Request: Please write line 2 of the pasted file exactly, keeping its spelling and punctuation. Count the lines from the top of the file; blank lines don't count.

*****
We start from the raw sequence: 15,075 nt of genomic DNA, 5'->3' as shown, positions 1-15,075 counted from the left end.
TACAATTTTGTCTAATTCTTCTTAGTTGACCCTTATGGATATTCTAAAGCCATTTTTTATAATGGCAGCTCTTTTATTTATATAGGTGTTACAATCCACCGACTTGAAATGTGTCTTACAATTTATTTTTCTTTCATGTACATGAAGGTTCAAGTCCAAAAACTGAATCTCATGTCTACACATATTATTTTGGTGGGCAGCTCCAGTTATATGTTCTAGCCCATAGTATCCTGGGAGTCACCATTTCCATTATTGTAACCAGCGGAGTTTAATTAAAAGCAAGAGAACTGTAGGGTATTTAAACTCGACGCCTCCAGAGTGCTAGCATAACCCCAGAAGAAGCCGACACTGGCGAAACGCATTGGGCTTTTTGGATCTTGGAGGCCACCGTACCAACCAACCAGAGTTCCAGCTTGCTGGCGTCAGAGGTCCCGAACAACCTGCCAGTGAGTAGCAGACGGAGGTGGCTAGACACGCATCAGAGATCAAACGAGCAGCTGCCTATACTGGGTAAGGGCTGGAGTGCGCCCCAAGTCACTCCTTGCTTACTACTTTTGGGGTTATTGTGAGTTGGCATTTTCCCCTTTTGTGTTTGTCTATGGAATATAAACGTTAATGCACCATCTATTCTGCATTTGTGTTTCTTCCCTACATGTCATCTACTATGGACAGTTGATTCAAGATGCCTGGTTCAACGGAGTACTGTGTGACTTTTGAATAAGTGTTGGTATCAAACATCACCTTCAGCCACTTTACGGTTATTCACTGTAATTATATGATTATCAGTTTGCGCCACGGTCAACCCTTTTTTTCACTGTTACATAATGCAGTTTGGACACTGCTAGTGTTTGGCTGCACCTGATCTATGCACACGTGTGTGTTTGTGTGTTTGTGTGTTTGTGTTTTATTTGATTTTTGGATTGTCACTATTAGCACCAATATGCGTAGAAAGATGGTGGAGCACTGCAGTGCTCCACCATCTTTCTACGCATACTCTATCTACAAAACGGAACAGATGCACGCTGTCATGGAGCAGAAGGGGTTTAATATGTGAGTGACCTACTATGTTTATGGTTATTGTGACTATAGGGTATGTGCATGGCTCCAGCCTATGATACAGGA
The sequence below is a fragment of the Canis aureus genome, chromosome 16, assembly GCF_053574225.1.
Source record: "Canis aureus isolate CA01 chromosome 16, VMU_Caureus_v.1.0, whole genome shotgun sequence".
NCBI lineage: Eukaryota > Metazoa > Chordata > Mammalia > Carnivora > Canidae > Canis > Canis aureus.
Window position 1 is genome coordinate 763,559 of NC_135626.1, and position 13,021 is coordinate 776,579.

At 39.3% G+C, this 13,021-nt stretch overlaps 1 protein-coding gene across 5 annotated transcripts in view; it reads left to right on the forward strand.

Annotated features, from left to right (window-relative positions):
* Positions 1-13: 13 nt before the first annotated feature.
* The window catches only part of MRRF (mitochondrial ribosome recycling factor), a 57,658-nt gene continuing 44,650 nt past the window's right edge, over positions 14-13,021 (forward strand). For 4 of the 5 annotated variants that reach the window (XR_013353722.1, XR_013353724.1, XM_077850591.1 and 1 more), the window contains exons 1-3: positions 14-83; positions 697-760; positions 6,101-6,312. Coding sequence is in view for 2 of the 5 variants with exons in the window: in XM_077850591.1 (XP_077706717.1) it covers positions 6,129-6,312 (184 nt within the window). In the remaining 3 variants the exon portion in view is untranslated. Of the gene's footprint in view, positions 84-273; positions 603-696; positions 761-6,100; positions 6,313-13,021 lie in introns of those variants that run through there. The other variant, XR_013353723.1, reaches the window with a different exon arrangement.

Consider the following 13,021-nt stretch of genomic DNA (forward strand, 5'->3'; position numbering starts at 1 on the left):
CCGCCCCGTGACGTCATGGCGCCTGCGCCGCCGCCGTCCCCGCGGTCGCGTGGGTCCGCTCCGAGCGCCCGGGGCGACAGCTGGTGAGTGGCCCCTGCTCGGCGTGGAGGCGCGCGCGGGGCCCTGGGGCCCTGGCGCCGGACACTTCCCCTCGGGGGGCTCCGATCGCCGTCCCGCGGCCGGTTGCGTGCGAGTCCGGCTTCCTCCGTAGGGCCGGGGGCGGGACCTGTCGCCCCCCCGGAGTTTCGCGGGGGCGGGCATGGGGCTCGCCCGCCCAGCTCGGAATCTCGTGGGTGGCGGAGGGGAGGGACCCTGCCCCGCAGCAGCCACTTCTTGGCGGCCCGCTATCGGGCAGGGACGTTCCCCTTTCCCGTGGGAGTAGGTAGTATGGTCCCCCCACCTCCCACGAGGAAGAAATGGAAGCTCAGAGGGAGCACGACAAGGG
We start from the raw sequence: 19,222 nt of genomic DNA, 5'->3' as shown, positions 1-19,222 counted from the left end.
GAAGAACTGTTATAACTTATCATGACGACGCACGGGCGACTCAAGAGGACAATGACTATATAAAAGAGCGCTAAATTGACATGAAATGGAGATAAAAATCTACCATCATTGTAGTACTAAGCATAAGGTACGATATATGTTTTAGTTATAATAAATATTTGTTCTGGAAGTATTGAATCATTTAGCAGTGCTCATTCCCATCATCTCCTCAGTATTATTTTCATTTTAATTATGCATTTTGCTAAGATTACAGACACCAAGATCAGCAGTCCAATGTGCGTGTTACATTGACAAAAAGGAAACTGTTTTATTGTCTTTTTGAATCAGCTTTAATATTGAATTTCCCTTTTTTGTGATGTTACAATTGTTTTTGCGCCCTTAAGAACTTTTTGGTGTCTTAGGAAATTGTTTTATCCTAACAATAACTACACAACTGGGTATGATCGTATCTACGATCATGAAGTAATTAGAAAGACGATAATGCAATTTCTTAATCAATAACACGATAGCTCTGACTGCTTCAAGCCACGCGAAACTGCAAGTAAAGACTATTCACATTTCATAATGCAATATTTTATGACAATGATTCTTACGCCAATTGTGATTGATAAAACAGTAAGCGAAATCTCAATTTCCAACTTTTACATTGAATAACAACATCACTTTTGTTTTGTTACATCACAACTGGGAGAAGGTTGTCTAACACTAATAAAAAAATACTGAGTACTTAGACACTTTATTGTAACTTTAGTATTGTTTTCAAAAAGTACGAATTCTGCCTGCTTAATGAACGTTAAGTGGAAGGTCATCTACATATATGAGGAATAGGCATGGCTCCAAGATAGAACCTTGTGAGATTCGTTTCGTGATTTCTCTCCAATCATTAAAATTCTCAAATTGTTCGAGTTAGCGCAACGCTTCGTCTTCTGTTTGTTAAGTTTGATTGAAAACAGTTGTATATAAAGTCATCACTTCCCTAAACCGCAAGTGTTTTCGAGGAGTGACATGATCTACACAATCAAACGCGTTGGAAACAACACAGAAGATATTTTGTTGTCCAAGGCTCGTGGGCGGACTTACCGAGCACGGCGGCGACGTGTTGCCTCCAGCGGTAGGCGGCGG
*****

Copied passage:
TACAATTTTGTCTAATTCTTCTTAGTTGACCCTTATGGATATTCTAAAGCCATTTTTTATAATGGCAGCTCTTTTATTTATATAGGTGTTACAATCCACCGACTTGAAATGTGTCTTACAATTTATTTTTCTTTCATGTACATGAAGGTTCAAGTCCAAAAACTGAATCTCATGTCTACACATATTATTTTGGTGGGCAGCTCCAGTTATATGTTCTAGCCCATAGTATCCTGGGAGTCACCATTTCCATTATTGTAACCAGCGGAGTTTAATTAAAAGCAAGAGAACTGTAGGGTATTTAAACTCGACGCCTCCAGAGTGCTAGCATAACCCCAGAAGAAGCCGACACTGGCGAAACGCATTGGGCTTTTTGGATCTTGGAGGCCACCGTACCAACCAACCAGAGTTCCAGCTTGCTGGCGTCAGAGGTCCCGAACAACCTGCCAGTGAGTAGCAGACGGAGGTGGCTAGACACGCATCAGAGATCAAACGAGCAGCTGCCTATACTGGGTAAGGGCTGGAGTGCGCCCCAAGTCACTCCTTGCTTACTACTTTTGGGGTTATTGTGAGTTGGCATTTTCCCCTTTTGTGTTTGTCTATGGAATATAAACGTTAATGCACCATCTATTCTGCATTTGTGTTTCTTCCCTACATGTCATCTACTATGGACAGTTGATTCAAGATGCCTGGTTCAACGGAGTACTGTGTGACTTTTGAATAAGTGTTGGTATCAAACATCACCTTCAGCCACTTTACGGTTATTCACTGTAATTATATGATTATCAGTTTGCGCCACGGTCAACCCTTTTTTTCACTGTTACATAATGCAGTTTGGACACTGCTAGTGTTTGGCTGCACCTGATCTATGCACACGTGTGTGTTTGTGTGTTTGTGTGTTTGTGTTTTATTTGATTTTTGGATTGTCACTATTAGCACCAATATGCGTAGAAAGATGGTGGAGCACTGCAGTGCTCCACCATCTTTCTACGCATACTCTATCTACAAAACGGAACAGATGCACGCTGTCATGGAGCAGAAGGGGTTTAATATGTGAGTGACCTACTATGTTTATGGTTATTGTGACTATAGGGTATGTGCATGGCTCCAGCCTATGATACAGGA